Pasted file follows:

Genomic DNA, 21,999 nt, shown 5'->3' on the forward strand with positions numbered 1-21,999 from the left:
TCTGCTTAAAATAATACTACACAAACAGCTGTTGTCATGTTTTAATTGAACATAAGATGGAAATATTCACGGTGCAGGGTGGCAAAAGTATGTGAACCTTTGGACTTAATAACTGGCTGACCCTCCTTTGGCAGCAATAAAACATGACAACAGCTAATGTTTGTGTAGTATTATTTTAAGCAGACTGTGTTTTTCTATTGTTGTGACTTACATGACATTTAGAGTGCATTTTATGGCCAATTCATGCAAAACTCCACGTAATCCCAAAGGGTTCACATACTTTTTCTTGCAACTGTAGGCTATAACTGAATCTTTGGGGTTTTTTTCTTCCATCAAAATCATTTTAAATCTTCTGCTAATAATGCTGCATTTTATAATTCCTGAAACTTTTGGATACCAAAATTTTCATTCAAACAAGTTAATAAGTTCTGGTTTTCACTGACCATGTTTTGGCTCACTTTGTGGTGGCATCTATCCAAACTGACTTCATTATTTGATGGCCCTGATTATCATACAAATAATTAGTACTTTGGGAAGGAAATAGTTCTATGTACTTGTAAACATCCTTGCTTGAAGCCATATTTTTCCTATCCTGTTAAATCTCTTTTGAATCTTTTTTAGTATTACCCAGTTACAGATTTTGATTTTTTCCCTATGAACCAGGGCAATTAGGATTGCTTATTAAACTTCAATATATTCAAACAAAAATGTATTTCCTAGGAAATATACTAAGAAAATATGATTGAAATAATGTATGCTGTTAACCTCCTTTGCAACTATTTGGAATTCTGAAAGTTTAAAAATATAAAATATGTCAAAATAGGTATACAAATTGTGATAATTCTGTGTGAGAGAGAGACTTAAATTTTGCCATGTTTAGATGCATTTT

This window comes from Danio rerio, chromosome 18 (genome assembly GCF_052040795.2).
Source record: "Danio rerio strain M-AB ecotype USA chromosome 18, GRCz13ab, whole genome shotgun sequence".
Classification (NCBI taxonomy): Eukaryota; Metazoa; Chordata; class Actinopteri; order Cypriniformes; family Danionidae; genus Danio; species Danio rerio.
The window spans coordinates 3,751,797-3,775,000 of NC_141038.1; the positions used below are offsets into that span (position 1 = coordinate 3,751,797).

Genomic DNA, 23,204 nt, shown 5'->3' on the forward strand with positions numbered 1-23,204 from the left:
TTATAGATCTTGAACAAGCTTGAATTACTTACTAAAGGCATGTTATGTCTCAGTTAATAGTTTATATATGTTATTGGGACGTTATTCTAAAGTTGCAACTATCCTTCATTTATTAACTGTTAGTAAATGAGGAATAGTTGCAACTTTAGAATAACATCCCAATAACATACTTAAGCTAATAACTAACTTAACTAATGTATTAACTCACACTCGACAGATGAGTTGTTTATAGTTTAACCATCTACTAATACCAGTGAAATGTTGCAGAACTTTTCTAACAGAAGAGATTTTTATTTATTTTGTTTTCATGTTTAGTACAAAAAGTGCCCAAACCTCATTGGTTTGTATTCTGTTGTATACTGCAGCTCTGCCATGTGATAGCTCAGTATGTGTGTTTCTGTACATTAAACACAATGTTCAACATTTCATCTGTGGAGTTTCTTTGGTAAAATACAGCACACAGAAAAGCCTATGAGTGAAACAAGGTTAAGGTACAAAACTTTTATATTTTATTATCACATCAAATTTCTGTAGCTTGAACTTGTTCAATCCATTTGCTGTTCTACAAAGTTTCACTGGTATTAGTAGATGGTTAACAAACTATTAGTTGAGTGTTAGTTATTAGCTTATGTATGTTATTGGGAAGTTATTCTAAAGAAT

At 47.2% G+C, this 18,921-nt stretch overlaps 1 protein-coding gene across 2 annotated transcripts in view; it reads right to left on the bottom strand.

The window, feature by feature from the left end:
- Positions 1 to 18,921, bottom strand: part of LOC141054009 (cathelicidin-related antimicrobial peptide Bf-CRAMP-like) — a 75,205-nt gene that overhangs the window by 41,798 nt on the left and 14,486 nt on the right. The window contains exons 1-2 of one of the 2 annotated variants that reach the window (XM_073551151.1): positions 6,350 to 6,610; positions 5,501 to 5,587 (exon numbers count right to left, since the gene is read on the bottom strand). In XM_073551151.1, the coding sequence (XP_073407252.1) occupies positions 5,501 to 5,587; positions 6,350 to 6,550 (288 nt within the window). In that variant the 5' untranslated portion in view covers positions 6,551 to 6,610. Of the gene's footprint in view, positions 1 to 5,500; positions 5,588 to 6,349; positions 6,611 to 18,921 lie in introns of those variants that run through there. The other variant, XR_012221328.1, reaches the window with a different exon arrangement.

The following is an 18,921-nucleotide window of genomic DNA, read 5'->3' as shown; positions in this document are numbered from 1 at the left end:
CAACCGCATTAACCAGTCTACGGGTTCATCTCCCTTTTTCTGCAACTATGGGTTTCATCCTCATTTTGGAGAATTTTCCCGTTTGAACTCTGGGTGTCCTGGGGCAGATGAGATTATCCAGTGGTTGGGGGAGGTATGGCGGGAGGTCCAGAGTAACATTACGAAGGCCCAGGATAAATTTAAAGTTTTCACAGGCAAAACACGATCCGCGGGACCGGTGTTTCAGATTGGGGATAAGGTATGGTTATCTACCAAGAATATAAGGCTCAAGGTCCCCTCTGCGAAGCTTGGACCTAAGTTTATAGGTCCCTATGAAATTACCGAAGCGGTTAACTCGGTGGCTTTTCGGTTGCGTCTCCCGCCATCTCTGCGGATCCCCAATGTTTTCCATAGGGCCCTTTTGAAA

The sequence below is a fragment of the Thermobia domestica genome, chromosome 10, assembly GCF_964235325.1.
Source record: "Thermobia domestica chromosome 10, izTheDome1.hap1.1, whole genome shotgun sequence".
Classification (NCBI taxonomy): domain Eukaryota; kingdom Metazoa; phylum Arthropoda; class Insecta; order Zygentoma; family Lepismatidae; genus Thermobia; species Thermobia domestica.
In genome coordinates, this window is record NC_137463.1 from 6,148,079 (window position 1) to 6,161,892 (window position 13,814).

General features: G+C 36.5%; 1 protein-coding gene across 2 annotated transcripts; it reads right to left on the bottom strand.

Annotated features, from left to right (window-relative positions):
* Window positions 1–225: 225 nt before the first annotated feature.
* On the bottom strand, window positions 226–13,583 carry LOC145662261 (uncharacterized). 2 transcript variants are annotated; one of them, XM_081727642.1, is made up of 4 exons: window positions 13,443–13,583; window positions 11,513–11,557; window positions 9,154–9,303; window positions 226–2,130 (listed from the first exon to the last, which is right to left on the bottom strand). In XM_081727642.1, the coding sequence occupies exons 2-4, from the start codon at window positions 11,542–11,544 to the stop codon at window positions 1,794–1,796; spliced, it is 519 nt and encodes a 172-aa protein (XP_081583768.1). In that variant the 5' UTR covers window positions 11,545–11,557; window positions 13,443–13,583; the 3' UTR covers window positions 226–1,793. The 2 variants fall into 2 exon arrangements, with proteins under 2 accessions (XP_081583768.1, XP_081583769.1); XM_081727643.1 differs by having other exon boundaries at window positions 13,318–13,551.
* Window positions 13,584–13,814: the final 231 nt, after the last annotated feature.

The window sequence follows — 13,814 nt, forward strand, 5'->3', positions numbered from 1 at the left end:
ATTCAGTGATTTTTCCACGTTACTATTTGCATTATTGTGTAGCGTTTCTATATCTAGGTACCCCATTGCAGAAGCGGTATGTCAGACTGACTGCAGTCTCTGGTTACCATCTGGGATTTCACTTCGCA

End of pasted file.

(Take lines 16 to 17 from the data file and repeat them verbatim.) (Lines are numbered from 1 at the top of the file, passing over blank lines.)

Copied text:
Classification (NCBI taxonomy): domain Eukaryota; kingdom Metazoa; phylum Arthropoda; class Insecta; order Zygentoma; family Lepismatidae; genus Thermobia; species Thermobia domestica.
In genome coordinates, this window is record NC_137463.1 from 6,148,079 (window position 1) to 6,161,892 (window position 13,814).